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  Summary: Comet McNaught swung by the Sun in mid-January 2007. Fierce solar heat turned it into the brightest comet in 40 years; for a few days it was actually visible in broad daylight! When McNaught emerged from the sun's glare into the skies of the Southern Hemisphere, the tail alone stopped traffic and was mistaken for a brush fire, an explosion, a mysterious cloud and probably many other things never reported. For photographers, it was the photo-op of a lifetime. Now Comet NcNaught is receding into the outer solar system never to return -- only the pictures remain. Enjoy the gallery!
  Photographer, Location Images Comments

Peter Ward,
Mt Coottha, Brisbane Australia
Jan. 29, 2007
#1, more

The cloud formation pointed it out to me!

Photo details: Canon EOS 30D, EF 50mm lens, f1.4, 8 seconds exposure

Gordon Garradd,
Siding Spring Observatory, NSW, Australia
Jan. 29, 2007
#1, more

Comet McNaught was an obvious naked eye object with 15 degrees of tail visible this morning. Gale force winds were blowing at the edge of the cliff so I had to hold the tracking mount down to prevent it moving during exposures.

This photo is a must-see
in full size.

Minoru Yoneto,
Queenstown, New Zealand
Jan. 28, 2007
#1, #2, #3, more

We can observe this comet at here lat. 45 degrees S all night long.

Photo details: Pentax *ist DS, Sigma 15mm lens, ISO 800, 300s exposure

Steve Grooby,
Te Mata Peak, Havelock North, New Zealand
Jan. 29, 2007

This comet has certainly got people interested in astronomy again.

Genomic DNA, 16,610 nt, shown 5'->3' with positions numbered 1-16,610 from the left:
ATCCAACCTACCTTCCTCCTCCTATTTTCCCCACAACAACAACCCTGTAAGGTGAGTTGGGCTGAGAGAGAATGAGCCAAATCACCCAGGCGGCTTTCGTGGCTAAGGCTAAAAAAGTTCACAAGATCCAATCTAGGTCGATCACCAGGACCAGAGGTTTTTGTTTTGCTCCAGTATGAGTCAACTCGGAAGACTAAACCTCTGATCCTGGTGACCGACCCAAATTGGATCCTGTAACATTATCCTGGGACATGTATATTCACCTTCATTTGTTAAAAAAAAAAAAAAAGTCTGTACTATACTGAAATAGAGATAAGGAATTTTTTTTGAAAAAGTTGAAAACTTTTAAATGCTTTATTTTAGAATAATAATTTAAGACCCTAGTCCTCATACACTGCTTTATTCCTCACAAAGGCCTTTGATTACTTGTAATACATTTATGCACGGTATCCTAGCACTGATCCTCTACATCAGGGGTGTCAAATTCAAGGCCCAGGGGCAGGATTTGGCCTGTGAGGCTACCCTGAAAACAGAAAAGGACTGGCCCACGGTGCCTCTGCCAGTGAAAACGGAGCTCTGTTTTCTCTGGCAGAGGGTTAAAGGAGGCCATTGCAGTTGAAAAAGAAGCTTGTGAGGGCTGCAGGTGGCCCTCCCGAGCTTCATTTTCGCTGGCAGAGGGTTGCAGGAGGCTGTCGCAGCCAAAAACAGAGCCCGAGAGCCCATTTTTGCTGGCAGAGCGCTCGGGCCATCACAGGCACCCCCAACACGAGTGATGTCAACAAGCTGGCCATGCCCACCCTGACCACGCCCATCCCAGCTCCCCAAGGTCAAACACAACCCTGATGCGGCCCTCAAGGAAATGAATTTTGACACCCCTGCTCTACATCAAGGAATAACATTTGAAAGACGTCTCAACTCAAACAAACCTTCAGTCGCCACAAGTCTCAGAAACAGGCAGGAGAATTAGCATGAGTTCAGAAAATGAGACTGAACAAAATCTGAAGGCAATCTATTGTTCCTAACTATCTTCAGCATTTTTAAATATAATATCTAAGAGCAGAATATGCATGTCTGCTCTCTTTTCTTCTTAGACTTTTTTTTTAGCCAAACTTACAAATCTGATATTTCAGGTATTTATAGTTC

Photo details: Canon EOS 5D & 24-105f4L, 24mm lens, 20sec, ISO 800

Grahame Kelaher,
Mudgee Observatory, NSW, Australia
Jan. 29, 2007
#1, #2, more

Good morning Comet McNaught! We were able to observe the tail for 2 hours before the head rose above the horizon.

Geoff Sims,
Green Point (near Forster), NSW, Australia
Jan. 26, 2007
#1, #2, #3, #4

Here is Comet McNaught on Australia Day, setting over the lake near Forster, on the Mid-North Coast of NSW, Australia. Even with a quarter Moon in the sky, the Comet was looking spectacular.

Photo details: Olympus C-5050, lens at 7.1mm, 16seconds at f/1.8, ISO 400.

Luke Calder,
Crown Terrace, Otago, New Zealand
Jan. 28, 2007

Fianlly got a clear night! Not as bright as it was but still a great show.

Photo details: Canon 30D, 28mm lens, 800 ASA, 3.5, 30sec exposure taken at 12.30am

Melissa Hulbert,
Mudgee Observatory, NSW, Australia
Jan. 28, 2007

It was amazing to be able to watch the comet set and then less than 6 hours later watch it rise in the early morning sky.

Photo details: Canon 20D, 30mm f/4.5, 245secs, ISO 800, 18:00UT

Andrew Catsaitis,
Central Coast, NSW, Australia
Jan. 28, 2007

Comet McNaught still putting on a great show even under bright moonlight!

Photo details: Canon 20Da and 5" refractor, ISO 1600, 10 sec exp.

Perica Vujic,
Canberra, Australia
Jan. 26, 2007

This is a shot of Comet McNaught taken from my back yard at about 9:30pm on the 26th January 2007. This is the first comet that I've seen this bright with the naked eye, very impressive!

Steve Coetzee,
Cape Town South Africa
Jan. 20, 2007
#1, more

The best I have seen in my life--so bright you can nearly reach up and pick it out of the sky.